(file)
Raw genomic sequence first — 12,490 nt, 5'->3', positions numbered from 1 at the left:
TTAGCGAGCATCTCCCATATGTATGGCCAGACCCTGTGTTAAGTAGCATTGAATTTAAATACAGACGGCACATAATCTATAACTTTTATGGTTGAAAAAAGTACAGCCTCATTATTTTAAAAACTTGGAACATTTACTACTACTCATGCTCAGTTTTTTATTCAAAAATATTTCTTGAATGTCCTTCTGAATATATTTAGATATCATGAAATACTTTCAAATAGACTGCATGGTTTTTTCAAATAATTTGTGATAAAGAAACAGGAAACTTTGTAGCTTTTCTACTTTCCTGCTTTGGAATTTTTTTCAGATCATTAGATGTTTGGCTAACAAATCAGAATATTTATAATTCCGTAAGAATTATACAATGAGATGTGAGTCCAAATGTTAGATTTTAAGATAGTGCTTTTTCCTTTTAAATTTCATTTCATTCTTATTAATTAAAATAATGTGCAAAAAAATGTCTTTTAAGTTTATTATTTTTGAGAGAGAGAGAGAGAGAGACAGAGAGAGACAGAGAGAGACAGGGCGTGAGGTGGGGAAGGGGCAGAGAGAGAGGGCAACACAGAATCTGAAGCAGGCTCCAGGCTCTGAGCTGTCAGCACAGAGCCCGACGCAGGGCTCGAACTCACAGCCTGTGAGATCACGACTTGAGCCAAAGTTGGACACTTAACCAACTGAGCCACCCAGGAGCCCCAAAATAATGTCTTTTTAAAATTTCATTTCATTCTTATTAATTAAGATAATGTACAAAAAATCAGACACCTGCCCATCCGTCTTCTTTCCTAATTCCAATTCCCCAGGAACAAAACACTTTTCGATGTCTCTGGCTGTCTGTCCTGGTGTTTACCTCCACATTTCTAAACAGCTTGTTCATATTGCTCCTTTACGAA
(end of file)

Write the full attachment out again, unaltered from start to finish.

Raw genomic sequence first — 12,490 nt, 5'->3', positions numbered from 1 at the left:
TTAGCGAGCATCTCCCATATGTATGGCCAGACCCTGTGTTAAGTAGCATTGAATTTAAATACAGACGGCACATAATCTATAACTTTTATGGTTGAAAAAAGTACAGCCTCATTATTTTAAAAACTTGGAACATTTACTACTACTCATGCTCAGTTTTTTATTCAAAAATATTTCTTGAATGTCCTTCTGAATATATTTAGATATCATGAAATACTTTCAAATAGACTGCATGGTTTTTTCAAATAATTTGTGATAAAGAAACAGGAAACTTTGTAGCTTTTCTACTTTCCTGCTTTGGAATTTTTTTCAGATCATTAGATGTTTGGCTAACAAATCAGAATATTTATAATTCCGTAAGAATTATACAATGAGATGTGAGTCCAAATGTTAGATTTTAAGATAGTGCTTTTTCCTTTTAAATTTCATTTCATTCTTATTAATTAAAATAATGTGCAAAAAAATGTCTTTTAAGTTTATTATTTTTGAGAGAGAGAGAGAGAGAGACAGAGAGAGACAGAGAGAGACAGGGCGTGAGGTGGGGAAGGGGCAGAGAGAGAGGGCAACACAGAATCTGAAGCAGGCTCCAGGCTCTGAGCTGTCAGCACAGAGCCCGACGCAGGGCTCGAACTCACAGCCTGTGAGATCACGACTTGAGCCAAAGTTGGACACTTAACCAACTGAGCCACCCAGGAGCCCCAAAATAATGTCTTTTTAAAATTTCATTTCATTCTTATTAATTAAGATAATGTACAAAAAATCAGACACCTGCCCATCCGTCTTCTTTCCTAATTCCAATTCCCCAGGAACAAAACACTTTTCGATGTCTCTGGCTGTCTGTCCTGGTGTTTACCTCCACATTTCTAAACAGCTTGTTCATATTGCTCCTTTACGAA